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Getting to know better Tom Bialaszewski, the summer addition to the coaching staff


It was the shot heard around the world. The shot that is still talked about today, the shot that inspired books and documentaries. 1992: NCAA Regionals’ final game. Kentucky against Duke. The mother of all games was almost over. Rick Pitino against Mike Krzyzewski. All the Wildcats had to do was to keep the Blue Devils from scoring in their last, desperate attempt. The long pass by Grant Hill found Christian Laettner at the opposite end. He got the ball at the top of the key. A turnaround jump shot followed. Nothing but net. Kentucky is eliminated. Duke continues its NCAA championship run. A few months later, Laettner will be the only college player to make the 1992 American Dream Team in Barcelona. Christian Laettner was from Buffalo, New York. Like Tom Bialaszewski, a new member of Ettore Messina’s staff in Milan. A new entry for European basketball.

“I kind of falling in love with the game in Buffalo – Tom says -, it’s not the classic basketball hotbed, but at that time Christian Laettner was playing for Duke. He was living 15 miles from where I grew up. There was a lot of Duke coverage.” Buffalo is in the upper part of the state of New York, a cold place, close to the marvelous Niagara Falls. Buffalo was home to one NBA team in the 1970s, the Braves, before they moved to the other coast. But Buffalo is all about football, with the beloved Bills of the NFL taking all of the attention. And still, Tom Bialaszewski had other ideas and other passions. “I have watched a lot of college basketball since a very young age up to my high school years. During my sophomore year in college, I started coaching high school basketball at my old school for three years.”. And that was the start of a coaching career. “Then, I had a job with the Cleveland Cavaliers and I havee been in professional basketball since then.”

The longest experience in one single place was the one with the Lakers. “To work for the Lakers, with their worldwide recognition, their story. with players like Kobe Bryant, Pau Gasol, Steve Nash, was an incredible experience, on and off the court. I had the opportunity to work for three different head coaches, but also an array of assistant coaches who eventually became head coaches, like Quinn Snyder, Steve Clifford and Ettore Messina here in Milan.” At the end of his Lakers years, he was responsible for the “game planning”. “In the NBA the games are coming fast and furious, three or four per week in general. I watched the five previous games of every team, analyzing strengths and weaknesses, trying to prepare an attack plan for specific situations according to our base principles.”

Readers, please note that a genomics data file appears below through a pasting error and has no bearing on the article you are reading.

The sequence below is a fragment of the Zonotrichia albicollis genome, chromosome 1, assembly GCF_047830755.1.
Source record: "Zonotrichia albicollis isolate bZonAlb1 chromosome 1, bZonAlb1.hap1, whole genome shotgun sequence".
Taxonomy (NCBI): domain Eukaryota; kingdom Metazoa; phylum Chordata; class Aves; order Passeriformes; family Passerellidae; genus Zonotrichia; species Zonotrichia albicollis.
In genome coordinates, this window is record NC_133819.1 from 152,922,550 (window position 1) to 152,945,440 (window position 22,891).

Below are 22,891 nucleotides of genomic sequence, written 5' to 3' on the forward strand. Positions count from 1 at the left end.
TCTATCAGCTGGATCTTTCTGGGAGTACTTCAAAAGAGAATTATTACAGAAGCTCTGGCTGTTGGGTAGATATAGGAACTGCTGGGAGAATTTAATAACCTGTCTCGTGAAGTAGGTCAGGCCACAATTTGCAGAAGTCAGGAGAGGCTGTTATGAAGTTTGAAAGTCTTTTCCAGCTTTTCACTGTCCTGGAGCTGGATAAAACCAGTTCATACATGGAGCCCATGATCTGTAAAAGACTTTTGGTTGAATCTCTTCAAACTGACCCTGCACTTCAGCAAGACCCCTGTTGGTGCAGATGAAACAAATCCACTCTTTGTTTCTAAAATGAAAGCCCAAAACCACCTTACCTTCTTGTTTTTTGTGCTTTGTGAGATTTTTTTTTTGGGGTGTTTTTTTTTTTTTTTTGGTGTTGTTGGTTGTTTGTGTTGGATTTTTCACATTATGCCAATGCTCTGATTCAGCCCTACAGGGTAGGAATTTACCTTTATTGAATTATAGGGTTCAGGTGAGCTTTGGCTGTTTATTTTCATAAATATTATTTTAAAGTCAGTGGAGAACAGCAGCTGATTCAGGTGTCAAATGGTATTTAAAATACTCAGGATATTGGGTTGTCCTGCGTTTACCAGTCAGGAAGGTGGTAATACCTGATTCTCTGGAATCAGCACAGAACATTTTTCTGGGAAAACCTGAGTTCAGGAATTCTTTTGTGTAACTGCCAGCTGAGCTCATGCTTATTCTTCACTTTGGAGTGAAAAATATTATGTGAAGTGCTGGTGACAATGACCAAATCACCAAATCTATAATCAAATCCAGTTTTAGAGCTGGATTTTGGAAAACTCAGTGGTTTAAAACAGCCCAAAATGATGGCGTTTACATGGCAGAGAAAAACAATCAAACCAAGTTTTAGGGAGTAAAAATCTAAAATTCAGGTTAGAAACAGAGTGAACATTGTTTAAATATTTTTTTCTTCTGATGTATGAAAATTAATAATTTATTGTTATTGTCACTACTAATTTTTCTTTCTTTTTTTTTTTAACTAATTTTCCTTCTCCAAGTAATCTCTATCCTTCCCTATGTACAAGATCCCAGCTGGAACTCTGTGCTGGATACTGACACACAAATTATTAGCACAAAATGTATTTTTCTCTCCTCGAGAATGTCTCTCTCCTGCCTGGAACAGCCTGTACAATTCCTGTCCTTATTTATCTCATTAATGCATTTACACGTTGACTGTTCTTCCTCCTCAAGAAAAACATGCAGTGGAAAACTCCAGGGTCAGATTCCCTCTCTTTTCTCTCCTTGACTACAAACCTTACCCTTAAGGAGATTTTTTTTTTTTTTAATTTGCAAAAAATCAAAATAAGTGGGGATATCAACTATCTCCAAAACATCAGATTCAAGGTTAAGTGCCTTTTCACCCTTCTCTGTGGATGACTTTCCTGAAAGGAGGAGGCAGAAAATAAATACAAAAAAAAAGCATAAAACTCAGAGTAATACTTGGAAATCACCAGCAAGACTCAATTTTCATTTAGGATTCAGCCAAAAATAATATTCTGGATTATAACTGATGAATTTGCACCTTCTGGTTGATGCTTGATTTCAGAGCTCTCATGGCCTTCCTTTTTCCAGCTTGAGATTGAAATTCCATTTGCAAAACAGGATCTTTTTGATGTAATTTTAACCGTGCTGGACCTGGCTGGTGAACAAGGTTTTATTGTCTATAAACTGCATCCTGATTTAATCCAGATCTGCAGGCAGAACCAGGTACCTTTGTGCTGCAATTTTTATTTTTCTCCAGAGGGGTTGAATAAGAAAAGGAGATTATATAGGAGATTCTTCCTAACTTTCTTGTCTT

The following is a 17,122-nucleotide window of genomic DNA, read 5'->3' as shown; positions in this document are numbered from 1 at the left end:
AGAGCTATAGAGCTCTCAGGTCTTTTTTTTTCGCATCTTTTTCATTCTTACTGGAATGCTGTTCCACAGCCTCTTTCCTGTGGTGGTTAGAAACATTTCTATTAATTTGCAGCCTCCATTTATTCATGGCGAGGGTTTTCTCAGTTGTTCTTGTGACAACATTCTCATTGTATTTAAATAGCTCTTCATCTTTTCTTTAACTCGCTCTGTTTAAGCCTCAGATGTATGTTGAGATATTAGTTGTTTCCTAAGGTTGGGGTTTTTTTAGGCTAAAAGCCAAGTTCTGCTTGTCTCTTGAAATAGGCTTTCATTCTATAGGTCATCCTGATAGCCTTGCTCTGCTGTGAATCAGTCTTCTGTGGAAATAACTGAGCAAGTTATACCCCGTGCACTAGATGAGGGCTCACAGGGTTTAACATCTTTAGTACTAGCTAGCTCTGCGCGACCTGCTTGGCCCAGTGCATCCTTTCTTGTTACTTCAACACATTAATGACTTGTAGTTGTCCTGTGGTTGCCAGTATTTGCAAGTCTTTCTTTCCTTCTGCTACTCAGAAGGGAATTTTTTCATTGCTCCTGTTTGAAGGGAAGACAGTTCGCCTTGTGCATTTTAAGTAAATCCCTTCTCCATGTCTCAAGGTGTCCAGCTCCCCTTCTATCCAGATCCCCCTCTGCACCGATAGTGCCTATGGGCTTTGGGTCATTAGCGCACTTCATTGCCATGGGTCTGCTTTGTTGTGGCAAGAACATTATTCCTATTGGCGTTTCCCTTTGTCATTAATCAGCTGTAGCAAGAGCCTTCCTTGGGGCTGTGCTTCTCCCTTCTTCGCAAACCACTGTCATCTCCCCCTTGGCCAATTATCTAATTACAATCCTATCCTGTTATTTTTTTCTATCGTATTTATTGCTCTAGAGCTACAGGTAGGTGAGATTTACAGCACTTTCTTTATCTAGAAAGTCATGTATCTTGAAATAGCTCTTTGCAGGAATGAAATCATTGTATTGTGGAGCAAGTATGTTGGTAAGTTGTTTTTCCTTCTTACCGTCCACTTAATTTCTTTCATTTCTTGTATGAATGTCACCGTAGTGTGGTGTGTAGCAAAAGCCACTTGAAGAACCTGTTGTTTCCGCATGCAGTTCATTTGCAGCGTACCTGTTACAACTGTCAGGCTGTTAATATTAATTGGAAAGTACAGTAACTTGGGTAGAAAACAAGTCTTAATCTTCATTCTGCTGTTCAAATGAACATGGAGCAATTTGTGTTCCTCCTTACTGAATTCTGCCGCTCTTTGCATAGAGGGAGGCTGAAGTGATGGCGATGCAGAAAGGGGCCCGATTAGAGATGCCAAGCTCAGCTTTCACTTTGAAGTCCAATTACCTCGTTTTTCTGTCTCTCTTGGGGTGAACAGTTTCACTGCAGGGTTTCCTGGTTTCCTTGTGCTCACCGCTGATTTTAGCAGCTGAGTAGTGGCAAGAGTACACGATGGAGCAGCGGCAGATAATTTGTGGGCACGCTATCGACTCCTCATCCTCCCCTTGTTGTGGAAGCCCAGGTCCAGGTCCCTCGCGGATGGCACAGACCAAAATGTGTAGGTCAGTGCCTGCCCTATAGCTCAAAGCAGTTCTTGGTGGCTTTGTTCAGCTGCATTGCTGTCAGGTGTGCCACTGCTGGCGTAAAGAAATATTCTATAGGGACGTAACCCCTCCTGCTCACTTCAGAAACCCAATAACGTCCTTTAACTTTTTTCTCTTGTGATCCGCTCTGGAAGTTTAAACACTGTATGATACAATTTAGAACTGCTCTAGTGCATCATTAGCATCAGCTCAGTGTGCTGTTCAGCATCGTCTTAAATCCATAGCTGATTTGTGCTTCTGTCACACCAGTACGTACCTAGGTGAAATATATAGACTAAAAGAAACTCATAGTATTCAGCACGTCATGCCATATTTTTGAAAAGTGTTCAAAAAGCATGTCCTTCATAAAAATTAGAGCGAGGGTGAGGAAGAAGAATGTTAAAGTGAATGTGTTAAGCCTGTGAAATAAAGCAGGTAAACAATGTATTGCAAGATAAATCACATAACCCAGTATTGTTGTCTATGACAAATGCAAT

And during those years, Bialaszewski grew closer and closer with Kobe Bryant. “Kobe was great. He gave me credibility, When you earn the respect of somebody like him, the rest falls in place. We started to watch his clips at halftime and over time I felt comfortable in asking him questions, giving him  – well, I don’t want to say insights because he knows so much about basketball – what I saw. This kind of relationships for me, especially because I never played the game, understanding his point of view, what he saw, what he did and why, was important for my development.”

The last experience that he had was in Australia. “I was technical director and head coach at the NBA Global Academy, a program that was started lately. The best way to explain it, is they identify talented players that in their countries don’t have the infrastructures to become the best players they could be. They bring them to Australia from different parts of the globe, Cameroon, South Korea, Argentina, Asian countries, to be coached but also to have strength and conditioning coaches, physios, nutritionists, educators.”

Tom Bialaszewski came to Milan, because of his relationship with Coach Messina, that was developed over the course of the years. “We met during my first year with the Lakers and his only season there, but it grew after Los Angeles. When he was in Russia, we talked and discussed a lot, I was intrigued by the international basketball, felt like it was an untapped resource for the NBA, how they do things. When he returned, to San Antonio, and I was a scout with Utah, we saw each other often.” And then Messina called to propose Milan. “Excitement was the first emotion. It began as a possibility, should he decide to come back in Italy. The opportunity to work for a coach like that, an organization like that and immerge into the European basketball concepts was a phenomenal opportunity professionally. Then the life experience too, live in a different country, expose my children at a very young age to a different culture, it just checked all the boxes.” And here he is now. In Milan.